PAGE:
Unfortunately, CB radios are limited to 4 watts of power output by the FCC (Commission of Federal Commissions). More specifically, this is known as radio frequency output. This restriction has been imposed because CB radios operate on a 27MHZ frequency that the FCC requires as an 11 meter unlicensed citizen band. Because the general public has access, in addition to limited frequencies (or “channels”); congestion and interference are always concerns.
Many new to the hobby or the operation of it, assume that illegally modifying their CB radio (known by the term “Peak and Tune”) to obtain a higher output, or worse, using an illegal high-output amplifier they are the only ways they can improve performance. and range of your CB radios.
In reality, this is not true, and in all honesty, antenna types and settings play a much more important and influential role in the range of CB radios, or most types of wireless communications. This is because in terms of operational efficiency, antenna matching, antenna type and antenna gain, and antenna height are more important to radio performance, they are much more critical to radio performance. reach of the radio than any other aspect of the hobby. Fortunately, the FCC offers much more freedom, with what can be done and / or improved, when it comes to CB antennas. As you can see from the premise of the first paragraphs, the recommendations to improve the range of a CB radio will legally be related to the antenna configuration:
1. Antenna mounting height: nothing is more important, then allow the antenna to capture the maximum signal than placing the antenna in the highest position possible. If you are running a base station setup, placing the antenna on top of a roof, or a good sized tower, that is above the nearby terrain and buildings are key here. If you are using a mobile device, the ideal is to place the antenna in the highest place in the car, where the antenna can be well grounded and mounted.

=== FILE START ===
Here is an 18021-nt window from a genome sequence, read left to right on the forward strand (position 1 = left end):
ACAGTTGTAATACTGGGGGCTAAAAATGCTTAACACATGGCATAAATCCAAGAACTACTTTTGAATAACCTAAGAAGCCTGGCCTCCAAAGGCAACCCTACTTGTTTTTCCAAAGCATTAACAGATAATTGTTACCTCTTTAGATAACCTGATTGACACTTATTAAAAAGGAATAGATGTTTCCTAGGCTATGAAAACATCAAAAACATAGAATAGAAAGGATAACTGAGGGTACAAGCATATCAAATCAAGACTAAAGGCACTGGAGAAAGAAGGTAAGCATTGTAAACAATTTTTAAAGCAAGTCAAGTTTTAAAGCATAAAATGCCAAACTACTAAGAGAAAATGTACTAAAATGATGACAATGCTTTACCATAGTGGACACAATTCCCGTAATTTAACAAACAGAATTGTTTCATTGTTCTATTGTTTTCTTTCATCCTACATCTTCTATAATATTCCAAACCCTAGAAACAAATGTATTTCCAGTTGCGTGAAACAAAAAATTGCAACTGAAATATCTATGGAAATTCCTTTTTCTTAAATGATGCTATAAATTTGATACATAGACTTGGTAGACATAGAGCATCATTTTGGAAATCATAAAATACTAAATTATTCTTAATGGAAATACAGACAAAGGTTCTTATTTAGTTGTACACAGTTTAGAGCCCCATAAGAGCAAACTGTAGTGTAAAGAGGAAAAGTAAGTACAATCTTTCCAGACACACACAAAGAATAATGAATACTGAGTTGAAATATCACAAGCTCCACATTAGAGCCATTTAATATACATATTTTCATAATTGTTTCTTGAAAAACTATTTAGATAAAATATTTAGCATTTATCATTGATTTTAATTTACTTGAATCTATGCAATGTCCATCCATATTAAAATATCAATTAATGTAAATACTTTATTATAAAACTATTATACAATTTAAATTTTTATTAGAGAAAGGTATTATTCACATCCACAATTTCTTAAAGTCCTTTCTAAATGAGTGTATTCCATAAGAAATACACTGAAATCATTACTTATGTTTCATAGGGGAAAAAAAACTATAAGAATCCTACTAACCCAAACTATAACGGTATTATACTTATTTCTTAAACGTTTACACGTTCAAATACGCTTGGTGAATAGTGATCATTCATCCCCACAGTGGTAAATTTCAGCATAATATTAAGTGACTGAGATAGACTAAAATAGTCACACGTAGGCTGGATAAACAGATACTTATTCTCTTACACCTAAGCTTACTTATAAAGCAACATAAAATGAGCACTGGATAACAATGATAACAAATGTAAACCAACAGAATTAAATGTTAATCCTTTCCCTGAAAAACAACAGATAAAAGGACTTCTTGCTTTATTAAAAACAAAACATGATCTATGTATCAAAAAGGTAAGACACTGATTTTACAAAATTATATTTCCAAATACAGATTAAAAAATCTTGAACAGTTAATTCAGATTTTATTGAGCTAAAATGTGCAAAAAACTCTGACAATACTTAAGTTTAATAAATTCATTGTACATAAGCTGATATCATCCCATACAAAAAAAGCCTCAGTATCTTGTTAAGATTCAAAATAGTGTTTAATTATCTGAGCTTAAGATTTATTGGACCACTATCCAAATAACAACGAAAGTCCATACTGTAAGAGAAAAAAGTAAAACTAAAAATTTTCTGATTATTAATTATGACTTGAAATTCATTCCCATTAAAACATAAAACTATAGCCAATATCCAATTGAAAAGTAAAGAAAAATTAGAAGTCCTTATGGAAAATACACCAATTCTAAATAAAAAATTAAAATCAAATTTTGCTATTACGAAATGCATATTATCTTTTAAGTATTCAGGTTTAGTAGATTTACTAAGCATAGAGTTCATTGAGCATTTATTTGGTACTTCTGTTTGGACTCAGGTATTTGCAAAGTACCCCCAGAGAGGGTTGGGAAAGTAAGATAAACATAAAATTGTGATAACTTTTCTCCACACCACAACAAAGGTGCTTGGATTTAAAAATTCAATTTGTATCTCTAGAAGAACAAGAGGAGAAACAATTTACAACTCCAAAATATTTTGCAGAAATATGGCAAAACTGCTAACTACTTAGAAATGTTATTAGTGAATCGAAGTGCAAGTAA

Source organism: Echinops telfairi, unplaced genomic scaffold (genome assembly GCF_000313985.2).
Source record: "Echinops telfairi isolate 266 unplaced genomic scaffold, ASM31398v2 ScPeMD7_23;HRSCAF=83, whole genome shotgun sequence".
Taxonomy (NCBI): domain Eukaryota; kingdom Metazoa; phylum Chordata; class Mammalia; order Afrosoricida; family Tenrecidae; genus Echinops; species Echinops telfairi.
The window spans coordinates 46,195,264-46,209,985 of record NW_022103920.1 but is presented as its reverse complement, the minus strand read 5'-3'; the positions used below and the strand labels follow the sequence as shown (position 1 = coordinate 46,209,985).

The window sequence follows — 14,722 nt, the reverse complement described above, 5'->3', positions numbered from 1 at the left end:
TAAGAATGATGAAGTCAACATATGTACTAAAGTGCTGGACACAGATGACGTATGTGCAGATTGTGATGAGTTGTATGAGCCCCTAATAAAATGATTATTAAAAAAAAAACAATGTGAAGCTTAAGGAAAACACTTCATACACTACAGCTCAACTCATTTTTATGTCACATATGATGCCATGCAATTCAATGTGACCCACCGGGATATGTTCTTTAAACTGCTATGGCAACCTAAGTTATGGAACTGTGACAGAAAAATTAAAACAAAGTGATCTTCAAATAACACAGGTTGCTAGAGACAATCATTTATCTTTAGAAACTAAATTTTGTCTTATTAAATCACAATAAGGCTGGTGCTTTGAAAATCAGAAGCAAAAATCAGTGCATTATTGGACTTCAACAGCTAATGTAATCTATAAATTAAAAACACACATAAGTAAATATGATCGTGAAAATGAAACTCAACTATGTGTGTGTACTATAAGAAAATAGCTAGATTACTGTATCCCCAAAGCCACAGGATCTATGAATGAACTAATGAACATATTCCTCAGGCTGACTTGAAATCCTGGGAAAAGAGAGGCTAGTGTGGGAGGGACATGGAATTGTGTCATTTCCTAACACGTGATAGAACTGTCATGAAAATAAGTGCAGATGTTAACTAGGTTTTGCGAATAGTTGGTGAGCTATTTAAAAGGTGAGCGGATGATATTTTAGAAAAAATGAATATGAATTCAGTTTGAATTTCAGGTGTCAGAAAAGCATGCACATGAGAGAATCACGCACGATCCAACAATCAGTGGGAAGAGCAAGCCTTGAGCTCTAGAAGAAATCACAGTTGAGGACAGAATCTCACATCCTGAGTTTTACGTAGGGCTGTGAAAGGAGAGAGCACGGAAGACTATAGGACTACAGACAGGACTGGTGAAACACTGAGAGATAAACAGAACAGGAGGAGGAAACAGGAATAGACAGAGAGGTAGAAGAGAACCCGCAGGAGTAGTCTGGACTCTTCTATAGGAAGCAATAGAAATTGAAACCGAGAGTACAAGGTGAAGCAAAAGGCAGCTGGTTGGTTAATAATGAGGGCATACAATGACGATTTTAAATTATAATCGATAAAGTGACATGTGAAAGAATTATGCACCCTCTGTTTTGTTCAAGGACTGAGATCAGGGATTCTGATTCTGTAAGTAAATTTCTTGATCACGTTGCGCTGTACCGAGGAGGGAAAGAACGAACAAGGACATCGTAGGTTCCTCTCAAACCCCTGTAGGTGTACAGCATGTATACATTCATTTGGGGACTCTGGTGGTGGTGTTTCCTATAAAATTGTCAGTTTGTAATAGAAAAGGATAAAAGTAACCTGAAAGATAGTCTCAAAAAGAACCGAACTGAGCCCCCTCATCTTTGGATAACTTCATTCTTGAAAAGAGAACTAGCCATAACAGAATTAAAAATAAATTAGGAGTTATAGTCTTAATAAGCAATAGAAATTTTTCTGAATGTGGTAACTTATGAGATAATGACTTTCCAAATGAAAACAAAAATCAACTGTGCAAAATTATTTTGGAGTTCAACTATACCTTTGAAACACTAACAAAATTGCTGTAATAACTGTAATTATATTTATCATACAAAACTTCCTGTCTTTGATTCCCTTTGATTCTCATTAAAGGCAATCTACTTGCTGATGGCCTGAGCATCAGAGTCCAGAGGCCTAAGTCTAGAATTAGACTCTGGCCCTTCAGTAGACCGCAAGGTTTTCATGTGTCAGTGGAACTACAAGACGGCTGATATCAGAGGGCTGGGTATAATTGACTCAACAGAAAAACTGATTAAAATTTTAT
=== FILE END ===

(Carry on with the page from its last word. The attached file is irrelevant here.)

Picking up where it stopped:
2. Antenna size – Generally, the larger the antenna size, the higher the efficiency. At 27 MHz, larger antennas are generally needed to demonstrate the highest efficiency. What happens is that when an antenna is downsized / downsized, coils, inductors, capacitors, or worse yet, resistors have to be added to electrically adjust and tune the antenna. Therefore, not only do you lose the size of your effective capture area, by not having a “taller” antenna, but you add a loss to the antenna, by adding additional components, to realign the antenna electrically. For mobile antennas, generally 8 ‘6 “and for base antennas 22’ 6” are the ideal vertical sizes for maximum performance.
3. Antenna type: Like anything else, not all antennas are the same in terms of actual gain. Higher gain antennas are available and by the nature of their design they not only focus their pattern in the desired direction but also pick up less noise from unwanted sources / directions. Some of the higher gain antennas include the Yagi and Quad antenna types, and can range from 2 to 16 antenna elements aligned in a pattern. These antennas can effectively boost your CB radio signal 10 times or more!
4. Land, land and more land! – Grounding a mobile antenna is critical, as antennas rely on a return path and need a large ground plane or “counterweight” to do this effectively and efficiently. This is also critical for most base antennas, it is simply due to less size restrictions, and this can be done with a “Raised Ground Plane Kit” or with standard “ground radials”.
5. Tune your antenna! – If this is not enough, you should also tune in and check for proper rotation of your antenna. This involves using an accurate SWR meter, or better yet, an antenna analyzer, to make sure the antenna is tuned for a standard 50 ohm match. This is reflected in the SWR – Standing Wave Radio measurement. The ideal reading is 1: 1, which means that for every watt of power transmitted by a CB radio, 100% radiates forward, with no detectable amount being reflected due to incorrect antenna matching. It may not always be possible to have a perfect reading; however, any reading beyond 2: 1 can literally damage your radio, so always check, tune and check your antenna!